Professor Joshua Bamfield Director, Centre for Retail Research
Retail civil recovery has developed rapidly in Britain over the past eighteen months. The number of retailers using the civil law to obtain compensation from shop thieves has grown from one company (ASDA) with two pilot sites in 1997 to almost 30 major retailers today with 500 stores. By January 2000, it is expected that civil recovery will have spread to around 4,000 shops across England and Wales.
U.K. retailers have developed a distinctively British approach to civil recovery, which emphasises its role primarily as a crime reduction measure, based on collaboration between retailers and with the police. It has become important enough for ACPO to agree a civil recovery Statement of Good Practice for the use of police forces.
The National Programme
What is now called “The National Civil Recovery Programme” has developed from a six-month collaborative Pilot which ended in April 1999 in the Wolverhampton/Dudley area. It is the largest civil recovery programme bringing together smaller retailers along with HMV, B&Q, Wilkinsons, Bhs, Superdrug, W H Smith, Boots the Chemists, Allders, Morrisons, Tesco and Sainsbury. The programme has now been extended to the whole of the West Midlands and parts of the East Midlands and expects to cover all England and Wales by July 2000. My own company, Retail Loss Prevention Ltd, runs civil recovery in the scheme on behalf of the retail members. Although the programme was set up by large multiples, smaller retailers are able to join free of charge.
How the Schemes Work
The retailers or third party providers attempt to recover between � and �0 from customer thieves and approximately double that from staff thieves, although only one third of retailers currently use civil recovery against staff. Members of the programme have found that their costs of apprehending a customer thief are more than �0 when the costs of staff time and contribution to security equipment are included. Thieves are given the option of paying a smaller amount of fighting a case in the civil courts for much larger sums of money. The initial approach to the wrongdoer is by letter with the threat of civil court action if no payment is received. The offender is contacted within a few days of their initial apprehension. In the National Programme, the quality of the case is assessed by a third-party before the letters are sent out. Juveniles, the elderly and mentally ill persons are excluded from being sanctioned via the scheme.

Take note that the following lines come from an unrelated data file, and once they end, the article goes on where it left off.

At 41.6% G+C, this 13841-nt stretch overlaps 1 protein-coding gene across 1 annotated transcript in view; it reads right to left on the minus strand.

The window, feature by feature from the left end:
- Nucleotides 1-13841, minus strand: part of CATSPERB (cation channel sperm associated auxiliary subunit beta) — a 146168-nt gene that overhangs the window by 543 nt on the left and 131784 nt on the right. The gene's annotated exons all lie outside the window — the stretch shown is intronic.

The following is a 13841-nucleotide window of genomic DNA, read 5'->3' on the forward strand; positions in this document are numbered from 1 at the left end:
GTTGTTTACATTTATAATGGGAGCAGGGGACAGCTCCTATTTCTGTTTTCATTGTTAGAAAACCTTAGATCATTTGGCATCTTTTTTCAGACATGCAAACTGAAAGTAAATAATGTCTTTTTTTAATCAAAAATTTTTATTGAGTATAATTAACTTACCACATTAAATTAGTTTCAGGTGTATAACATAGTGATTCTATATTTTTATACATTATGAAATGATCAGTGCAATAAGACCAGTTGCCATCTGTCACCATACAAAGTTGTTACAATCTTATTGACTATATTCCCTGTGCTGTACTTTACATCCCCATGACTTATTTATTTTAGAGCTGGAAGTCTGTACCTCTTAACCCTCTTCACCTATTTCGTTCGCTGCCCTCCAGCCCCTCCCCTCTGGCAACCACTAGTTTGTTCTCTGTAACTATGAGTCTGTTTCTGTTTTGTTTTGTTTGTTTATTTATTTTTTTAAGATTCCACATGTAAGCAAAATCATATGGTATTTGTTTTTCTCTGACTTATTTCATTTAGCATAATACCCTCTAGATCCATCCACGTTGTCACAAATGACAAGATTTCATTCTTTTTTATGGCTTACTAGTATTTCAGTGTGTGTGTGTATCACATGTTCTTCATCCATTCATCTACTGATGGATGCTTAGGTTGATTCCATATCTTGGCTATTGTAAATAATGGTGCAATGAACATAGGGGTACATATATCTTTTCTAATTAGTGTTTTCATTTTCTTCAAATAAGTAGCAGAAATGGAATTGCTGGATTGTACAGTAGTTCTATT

So far, the results have been impressive. The results of the national pilot in the West Midlands showed an average reduction in shop theft of 35% amongst those participating. The actual company results, however, vary widely from those that saw little change to those like the DIY store with the worst theft results in the region that was transformed into the region抯 model store.
Civil recovery seems to provide most benefit in stores where there are security staff, who are often highly motivated on behalf of the scheme. The evidence shows that civil recovery works best when :
1. Its existence is effectively communicated to thieves, and
2. There is a close relationship with the retailer抯 loss prevention strategy and any town centre retail crime operation.
Over the next twelve months we can expect to see more retailers using civil recovery against thieves and schemes being operated nationally, bringing all major towns and cities into the programme. Early in 2000, civil recovery will also to start Scotland. Having shown that civil recovery is practicable and reduces crime, retailers will be pressing for a civil recovery law. There will also be increasing concern about “rogue operators” entering this field, creating bad publicity and destroying the good will between retailers and the police which has characterised the use of civil recovering so far.